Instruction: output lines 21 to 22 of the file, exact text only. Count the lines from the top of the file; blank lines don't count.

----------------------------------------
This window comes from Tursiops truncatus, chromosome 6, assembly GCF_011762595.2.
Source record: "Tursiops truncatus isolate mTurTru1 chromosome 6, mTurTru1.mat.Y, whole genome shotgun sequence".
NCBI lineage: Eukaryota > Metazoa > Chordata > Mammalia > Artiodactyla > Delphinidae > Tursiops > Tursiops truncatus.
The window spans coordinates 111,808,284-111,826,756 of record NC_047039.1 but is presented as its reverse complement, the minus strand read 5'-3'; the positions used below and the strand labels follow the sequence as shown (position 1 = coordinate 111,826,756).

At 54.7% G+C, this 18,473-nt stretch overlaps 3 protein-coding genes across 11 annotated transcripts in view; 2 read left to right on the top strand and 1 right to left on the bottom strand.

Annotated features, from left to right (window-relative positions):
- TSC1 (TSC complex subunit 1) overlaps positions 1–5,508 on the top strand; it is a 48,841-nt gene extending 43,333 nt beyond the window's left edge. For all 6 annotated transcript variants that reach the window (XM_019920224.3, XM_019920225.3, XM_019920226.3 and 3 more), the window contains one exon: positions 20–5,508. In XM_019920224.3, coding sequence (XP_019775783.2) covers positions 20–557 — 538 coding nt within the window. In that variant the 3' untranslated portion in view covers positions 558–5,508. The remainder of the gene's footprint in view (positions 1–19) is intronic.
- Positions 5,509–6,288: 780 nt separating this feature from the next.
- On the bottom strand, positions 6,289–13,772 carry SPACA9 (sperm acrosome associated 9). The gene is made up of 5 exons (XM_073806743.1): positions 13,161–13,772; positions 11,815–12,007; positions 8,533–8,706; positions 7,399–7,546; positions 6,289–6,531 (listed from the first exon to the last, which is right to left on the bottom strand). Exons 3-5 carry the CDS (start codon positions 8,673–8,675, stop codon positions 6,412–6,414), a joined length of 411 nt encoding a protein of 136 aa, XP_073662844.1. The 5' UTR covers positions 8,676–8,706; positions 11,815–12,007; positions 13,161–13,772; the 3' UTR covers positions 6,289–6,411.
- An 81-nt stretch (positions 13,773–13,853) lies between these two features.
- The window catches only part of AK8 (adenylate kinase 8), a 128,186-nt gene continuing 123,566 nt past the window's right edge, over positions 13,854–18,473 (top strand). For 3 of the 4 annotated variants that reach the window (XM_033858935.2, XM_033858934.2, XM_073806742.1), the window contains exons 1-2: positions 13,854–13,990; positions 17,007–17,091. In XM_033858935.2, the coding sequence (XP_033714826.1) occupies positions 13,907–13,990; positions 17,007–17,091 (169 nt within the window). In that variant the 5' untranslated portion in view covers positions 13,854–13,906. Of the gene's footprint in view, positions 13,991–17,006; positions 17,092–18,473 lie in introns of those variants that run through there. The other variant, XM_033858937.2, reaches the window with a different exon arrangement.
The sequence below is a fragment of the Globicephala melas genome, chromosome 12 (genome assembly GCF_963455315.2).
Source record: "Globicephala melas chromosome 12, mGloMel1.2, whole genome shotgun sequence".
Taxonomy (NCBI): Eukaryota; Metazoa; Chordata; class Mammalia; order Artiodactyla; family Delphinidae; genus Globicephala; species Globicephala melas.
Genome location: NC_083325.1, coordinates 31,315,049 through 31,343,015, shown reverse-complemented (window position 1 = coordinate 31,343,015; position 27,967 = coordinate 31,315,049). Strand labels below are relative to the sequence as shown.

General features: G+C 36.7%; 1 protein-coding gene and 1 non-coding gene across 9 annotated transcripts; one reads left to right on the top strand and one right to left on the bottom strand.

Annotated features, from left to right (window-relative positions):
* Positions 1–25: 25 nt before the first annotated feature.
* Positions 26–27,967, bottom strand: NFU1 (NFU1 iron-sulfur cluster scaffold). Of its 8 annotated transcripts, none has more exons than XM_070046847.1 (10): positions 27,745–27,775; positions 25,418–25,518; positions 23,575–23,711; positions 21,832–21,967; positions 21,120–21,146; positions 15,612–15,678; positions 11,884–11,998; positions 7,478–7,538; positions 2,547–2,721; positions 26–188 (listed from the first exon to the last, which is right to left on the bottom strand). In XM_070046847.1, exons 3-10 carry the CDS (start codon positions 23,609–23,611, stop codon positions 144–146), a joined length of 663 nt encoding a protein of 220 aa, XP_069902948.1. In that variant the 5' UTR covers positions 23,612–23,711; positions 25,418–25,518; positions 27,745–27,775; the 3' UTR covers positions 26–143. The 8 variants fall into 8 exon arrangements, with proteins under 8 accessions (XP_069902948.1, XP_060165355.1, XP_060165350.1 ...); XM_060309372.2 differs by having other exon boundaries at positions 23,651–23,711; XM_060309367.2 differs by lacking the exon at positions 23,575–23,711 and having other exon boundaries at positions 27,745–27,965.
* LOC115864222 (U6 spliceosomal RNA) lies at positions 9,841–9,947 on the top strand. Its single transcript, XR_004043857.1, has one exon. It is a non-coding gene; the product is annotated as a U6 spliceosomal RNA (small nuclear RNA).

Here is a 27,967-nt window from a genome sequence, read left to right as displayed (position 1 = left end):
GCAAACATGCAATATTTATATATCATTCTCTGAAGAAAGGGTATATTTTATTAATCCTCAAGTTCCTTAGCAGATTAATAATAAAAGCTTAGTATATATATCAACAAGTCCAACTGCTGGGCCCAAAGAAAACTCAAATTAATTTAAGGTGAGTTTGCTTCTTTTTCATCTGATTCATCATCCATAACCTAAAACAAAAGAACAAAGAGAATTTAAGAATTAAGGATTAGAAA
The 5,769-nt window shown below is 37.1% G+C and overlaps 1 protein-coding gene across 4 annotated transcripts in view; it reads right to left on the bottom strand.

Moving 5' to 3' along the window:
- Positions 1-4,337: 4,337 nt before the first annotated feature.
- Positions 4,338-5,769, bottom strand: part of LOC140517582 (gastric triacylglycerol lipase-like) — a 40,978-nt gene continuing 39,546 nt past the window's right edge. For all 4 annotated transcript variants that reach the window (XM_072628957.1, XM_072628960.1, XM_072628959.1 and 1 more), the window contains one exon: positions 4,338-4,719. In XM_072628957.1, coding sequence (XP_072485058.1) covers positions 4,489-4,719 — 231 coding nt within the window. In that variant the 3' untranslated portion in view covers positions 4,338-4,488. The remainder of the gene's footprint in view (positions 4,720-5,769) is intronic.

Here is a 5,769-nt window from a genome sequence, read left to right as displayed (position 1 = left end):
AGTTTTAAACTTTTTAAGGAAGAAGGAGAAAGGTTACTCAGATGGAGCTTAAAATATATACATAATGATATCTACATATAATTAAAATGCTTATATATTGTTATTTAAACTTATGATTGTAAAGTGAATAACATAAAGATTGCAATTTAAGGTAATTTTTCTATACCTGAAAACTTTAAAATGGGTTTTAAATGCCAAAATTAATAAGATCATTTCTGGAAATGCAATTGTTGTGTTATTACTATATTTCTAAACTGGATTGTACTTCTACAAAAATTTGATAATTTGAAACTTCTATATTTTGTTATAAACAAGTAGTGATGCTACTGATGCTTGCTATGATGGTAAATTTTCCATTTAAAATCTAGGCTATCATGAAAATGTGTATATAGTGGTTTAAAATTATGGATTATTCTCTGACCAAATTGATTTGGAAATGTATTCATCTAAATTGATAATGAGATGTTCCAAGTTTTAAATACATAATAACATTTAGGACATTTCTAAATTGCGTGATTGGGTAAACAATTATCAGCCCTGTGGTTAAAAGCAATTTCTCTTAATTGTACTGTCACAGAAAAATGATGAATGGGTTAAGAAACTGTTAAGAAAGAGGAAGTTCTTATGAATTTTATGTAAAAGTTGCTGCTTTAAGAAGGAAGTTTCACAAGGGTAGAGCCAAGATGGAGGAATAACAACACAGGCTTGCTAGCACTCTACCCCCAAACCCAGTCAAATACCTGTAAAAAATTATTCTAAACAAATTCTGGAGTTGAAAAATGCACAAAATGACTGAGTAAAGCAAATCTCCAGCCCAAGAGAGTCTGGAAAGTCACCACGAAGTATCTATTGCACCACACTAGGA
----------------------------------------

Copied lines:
Here is a 27,967-nt window from a genome sequence, read left to right as displayed (position 1 = left end):
GCAAACATGCAATATTTATATATCATTCTCTGAAGAAAGGGTATATTTTATTAATCCTCAAGTTCCTTAGCAGATTAATAATAAAAGCTTAGTATATATATCAACAAGTCCAACTGCTGGGCCCAAAGAAAACTCAAATTAATTTAAGGTGAGTTTGCTTCTTTTTCATCTGATTCATCATCCATAACCTAAAACAAAAGAACAAAGAGAATTTAAGAATTAAGGATTAGAAA